How do you decide what songs to use? Sometimes I take the lead of what songs my students are singing from movies or youtube, what is popular on the Hot 100, and most of all: what is Kidz Bop recording? Sometimes I start with Kidz Bop and seek out the original recording to check and hear if the original recording is good to have in your classroom. If a student suggests a song and you feel like it is questionable, ask a student who is in high school or college to have a listen and tell you if there are any hidden meanings in the lyrics.
I have my song/dance, how do I choose which song/dance would go well with it? Check if they are in the same time signature and they have similar forms*. (See the next section about form).
To check if they line up I honestly just sit down, listen to the pop song while using my fingers to dance out the moves along with the directions, and visualize how it could line up. I recommend doing this while sitting somewhere comfy and not while driving and/or in traffic…seriously learn from my mistakes y’all! Another trick is to find a YouTube video of people dancing the folk dance, put it on mute, and start the music and see how it overlays.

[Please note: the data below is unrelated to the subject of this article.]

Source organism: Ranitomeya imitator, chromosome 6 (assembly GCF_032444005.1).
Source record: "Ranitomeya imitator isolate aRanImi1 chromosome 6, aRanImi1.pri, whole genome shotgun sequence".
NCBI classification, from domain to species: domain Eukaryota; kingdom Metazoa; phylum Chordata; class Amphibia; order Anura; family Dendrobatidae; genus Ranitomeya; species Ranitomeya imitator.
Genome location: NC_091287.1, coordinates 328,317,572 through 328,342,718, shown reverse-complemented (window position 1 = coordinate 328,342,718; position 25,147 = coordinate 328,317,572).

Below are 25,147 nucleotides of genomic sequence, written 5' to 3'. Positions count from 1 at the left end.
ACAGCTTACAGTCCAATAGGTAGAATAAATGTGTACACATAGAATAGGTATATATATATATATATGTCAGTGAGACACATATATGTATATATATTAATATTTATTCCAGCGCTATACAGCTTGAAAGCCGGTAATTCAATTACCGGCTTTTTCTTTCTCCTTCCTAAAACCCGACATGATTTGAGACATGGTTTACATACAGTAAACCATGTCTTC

🎶It's Tricky... Tr-tr-tr-tricky🎶 (Possible Tough Spots)
Form*: Not all song lyrics and sections match up perfectly with the original folk dances. Sometimes it is off by 8 or 16 beats. When this occurs, have students repeat sections of the folk dance until the next section. If it doesn't line up, check to see if these next two tricky spots apply.
Introductions: I typically wait for the first verse of the song before we start dancing. Not only for syncing purposes, but also so the students can get the tempo and feel. Also, I like for the kids to really enjoy the song before we start dancing away.
Bridges: Leading into the bridge I call, “Make it up!” During this time we either just pause and wait, or more times than not improvise dance moves and vibe with the music. Then when the next verse comes up, I call, "1, 2, ready go!". Make sure to set safe expectations before the song even starts. I’ve made the mistake of forgetting to do this, so you can imagine all of the almost accidents that came from the different breakdancing, gymnastics flipping, or karate moves that ensued… learn from my mistakes, y’all!